Not-so-fun fact: The U.N. declared “fast fashion” an environmental and social “emergency.” That’s a pretty big deal, as the industry is the second largest polluter in the world (oil is the first). This environmental damage is only going to increase as the industry grows. Overall apparel consumption is expected to rise by 63%, from 62 million tons today to 102 million tons in 2030.
Since the 20th century, the demand for consistent trendy clothing (a.k.a fast fashion) has skyrocketed. Many fashion companies are adopting the “See Now, Buy Now” retail model to keep up with this behavior. Fast fashion has delivered constant newness to consumers, but at what cost?
What is fast fashion?
“Fast fashion” describes inexpensive designs that move quickly from the runway to production to stores to meet new trends and satisfy consumers. This entire process prioritizes speed and cutting costs to get “of-the-moment” styles to the consumer almost immediately rather than months later like in the traditional fashion cycle. However, this is done at the sake of the environment . The pressure to reduce costs matched with the fast-tracked timeline to get a garment from manufacturing to the store floor means that environmental corners are definitely being be cut.
How many resources are you wearing? Take our quiz to discover the environmental impact of your clothes.
What does that mean for the environment?
Fast fashion apparel is often worn less than 5 times, kept for roughly only 35 days, and produces over 400 percent more carbon emissions per item, per year, than garments worn 50 times and kept for an entire year. Translation: that’s a lot of unnecessary waste and pollution. In 2017, fast fashion contributed to 21 billion pounds of post-consumer textile waste, and more greenhouse gas emissions than international flights and shipping combined. However, fashion and sustainability don’t have to be mutually exclusive–in fact they shouldn’t.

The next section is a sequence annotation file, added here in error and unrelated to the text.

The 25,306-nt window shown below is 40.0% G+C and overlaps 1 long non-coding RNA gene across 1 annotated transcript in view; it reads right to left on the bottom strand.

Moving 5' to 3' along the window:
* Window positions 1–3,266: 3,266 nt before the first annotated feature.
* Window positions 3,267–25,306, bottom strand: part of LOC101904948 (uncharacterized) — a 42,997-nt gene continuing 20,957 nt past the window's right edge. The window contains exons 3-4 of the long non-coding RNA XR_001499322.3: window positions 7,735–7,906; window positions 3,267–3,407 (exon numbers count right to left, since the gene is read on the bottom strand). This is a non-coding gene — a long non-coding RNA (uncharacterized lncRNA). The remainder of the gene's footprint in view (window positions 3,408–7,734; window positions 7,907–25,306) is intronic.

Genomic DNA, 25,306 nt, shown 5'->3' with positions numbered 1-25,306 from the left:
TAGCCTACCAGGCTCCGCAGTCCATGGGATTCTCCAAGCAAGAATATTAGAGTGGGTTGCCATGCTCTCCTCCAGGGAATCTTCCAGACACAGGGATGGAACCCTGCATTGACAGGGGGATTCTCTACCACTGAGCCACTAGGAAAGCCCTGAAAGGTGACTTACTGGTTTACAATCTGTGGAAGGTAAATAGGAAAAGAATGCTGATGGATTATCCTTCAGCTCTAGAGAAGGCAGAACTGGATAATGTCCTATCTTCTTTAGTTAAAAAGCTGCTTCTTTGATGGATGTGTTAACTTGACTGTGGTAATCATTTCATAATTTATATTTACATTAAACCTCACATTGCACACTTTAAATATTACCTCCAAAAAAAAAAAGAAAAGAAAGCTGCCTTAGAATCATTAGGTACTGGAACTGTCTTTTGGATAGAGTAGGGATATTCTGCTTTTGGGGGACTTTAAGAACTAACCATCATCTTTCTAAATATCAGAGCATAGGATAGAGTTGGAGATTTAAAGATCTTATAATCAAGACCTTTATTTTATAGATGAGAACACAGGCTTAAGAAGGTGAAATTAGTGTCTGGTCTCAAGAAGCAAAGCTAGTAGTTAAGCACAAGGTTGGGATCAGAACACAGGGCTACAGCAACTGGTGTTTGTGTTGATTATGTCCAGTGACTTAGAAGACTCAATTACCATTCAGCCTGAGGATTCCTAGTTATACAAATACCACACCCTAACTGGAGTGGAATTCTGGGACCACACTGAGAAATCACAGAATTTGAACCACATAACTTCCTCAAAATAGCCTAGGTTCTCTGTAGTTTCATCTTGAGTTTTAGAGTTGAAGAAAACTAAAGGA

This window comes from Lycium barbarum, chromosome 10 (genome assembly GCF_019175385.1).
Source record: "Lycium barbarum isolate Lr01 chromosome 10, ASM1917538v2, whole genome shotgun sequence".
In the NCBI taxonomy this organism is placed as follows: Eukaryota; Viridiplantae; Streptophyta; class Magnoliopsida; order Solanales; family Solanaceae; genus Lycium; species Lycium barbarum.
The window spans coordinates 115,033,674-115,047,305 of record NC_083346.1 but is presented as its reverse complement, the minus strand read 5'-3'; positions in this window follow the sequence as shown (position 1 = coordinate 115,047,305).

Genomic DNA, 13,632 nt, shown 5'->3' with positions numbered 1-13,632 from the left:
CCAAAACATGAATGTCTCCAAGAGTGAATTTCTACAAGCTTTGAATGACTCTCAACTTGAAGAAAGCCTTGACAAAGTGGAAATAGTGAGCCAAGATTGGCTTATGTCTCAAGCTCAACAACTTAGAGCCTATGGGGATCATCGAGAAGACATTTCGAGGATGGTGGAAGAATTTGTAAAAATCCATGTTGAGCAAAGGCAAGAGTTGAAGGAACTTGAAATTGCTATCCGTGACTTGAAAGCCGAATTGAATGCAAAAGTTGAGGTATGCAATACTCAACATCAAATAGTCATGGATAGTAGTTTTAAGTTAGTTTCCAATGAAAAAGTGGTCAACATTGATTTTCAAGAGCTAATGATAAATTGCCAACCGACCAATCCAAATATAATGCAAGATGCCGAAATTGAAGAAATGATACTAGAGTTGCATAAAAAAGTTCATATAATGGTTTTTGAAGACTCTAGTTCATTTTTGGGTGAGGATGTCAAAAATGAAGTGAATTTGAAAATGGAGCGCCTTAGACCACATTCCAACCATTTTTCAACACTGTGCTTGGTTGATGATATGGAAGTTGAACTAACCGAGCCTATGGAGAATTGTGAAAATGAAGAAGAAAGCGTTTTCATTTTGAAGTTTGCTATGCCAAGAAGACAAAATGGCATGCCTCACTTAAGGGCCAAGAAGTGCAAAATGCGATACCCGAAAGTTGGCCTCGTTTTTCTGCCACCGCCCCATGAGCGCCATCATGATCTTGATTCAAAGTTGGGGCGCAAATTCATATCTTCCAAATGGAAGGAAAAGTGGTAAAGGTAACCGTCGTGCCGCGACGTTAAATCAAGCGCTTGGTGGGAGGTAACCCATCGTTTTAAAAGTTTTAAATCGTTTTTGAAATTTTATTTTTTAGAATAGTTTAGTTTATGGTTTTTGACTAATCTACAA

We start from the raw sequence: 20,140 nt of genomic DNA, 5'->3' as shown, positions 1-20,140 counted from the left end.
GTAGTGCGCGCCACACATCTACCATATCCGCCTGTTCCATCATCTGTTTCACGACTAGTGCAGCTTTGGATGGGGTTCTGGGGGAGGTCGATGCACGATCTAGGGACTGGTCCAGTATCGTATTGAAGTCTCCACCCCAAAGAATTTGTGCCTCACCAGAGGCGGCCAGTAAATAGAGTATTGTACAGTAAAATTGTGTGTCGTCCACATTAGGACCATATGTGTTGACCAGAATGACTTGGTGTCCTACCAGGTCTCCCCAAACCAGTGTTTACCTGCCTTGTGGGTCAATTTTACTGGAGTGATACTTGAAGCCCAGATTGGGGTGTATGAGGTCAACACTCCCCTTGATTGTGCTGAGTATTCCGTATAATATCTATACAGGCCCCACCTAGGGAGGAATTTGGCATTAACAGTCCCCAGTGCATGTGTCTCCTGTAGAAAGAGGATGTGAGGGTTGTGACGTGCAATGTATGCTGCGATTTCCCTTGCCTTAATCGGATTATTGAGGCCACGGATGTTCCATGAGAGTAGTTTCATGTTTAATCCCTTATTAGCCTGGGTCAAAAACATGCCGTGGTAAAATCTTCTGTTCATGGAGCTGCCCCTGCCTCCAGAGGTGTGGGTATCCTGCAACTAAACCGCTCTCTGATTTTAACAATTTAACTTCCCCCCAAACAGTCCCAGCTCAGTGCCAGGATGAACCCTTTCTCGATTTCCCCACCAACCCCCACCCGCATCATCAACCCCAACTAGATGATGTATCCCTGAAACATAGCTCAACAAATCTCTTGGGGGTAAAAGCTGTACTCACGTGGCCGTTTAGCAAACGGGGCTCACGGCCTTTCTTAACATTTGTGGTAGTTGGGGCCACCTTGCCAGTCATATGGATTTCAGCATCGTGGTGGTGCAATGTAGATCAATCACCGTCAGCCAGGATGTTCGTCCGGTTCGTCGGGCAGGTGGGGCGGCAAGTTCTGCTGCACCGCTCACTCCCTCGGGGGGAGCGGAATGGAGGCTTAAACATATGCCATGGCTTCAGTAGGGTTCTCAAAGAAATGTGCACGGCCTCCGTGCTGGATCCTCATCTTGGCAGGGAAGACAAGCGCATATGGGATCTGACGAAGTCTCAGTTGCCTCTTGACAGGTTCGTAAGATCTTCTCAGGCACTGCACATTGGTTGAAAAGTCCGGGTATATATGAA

How renting flips the script.
So, you need a dress for a last minute invite and you run to the mall to find an outfit. Now what? It just sits untouched in your closet for months, or worse, you end up tossing it in a haphazard closet purge. People throw away more clothing than you may think: The average woman throws away 82 pounds of clothing every year. Think of all the wasted time, money, closet space and environmental resources literally going in the dumpster.
It doesn’t have to be this way. At Rent the Runway, our mission is to build a better future for fashion.
We are firm believers that great style doesn’t have to come at a social and environmental cost. Every time you rent, you’re closing the wasteful fast fashion loop by saving all the water, electricity and emissions used to manufacture a new piece of clothing. In 2018 alone, the RTR community made a serious impact. Together, we diverted over 2,300 tons of textile waste from landfills and recycled 261,540 pounds of plastic.
Buy Less. Wear More.
This January, we’re exploring what happens in your life when you rethink your closet by challenging women to buy less stuff. When you rent your wardrobe, not only do you always look and feel your best, you’re also helping the environment.
Head over to our Instagram to take the 2019 Buy Less Stuff Pledge and let us know what you will be doing more of when you shop less.
Sources: Pulse of the Fashion Industry 2017, What is Fast Fashion and How Does it Impact the Environment, Dirty Laundry: Hidden Ways Fast Fashion Takes a Toll on the Environment, A New Textiles Economy: Redesigning fashion’s future.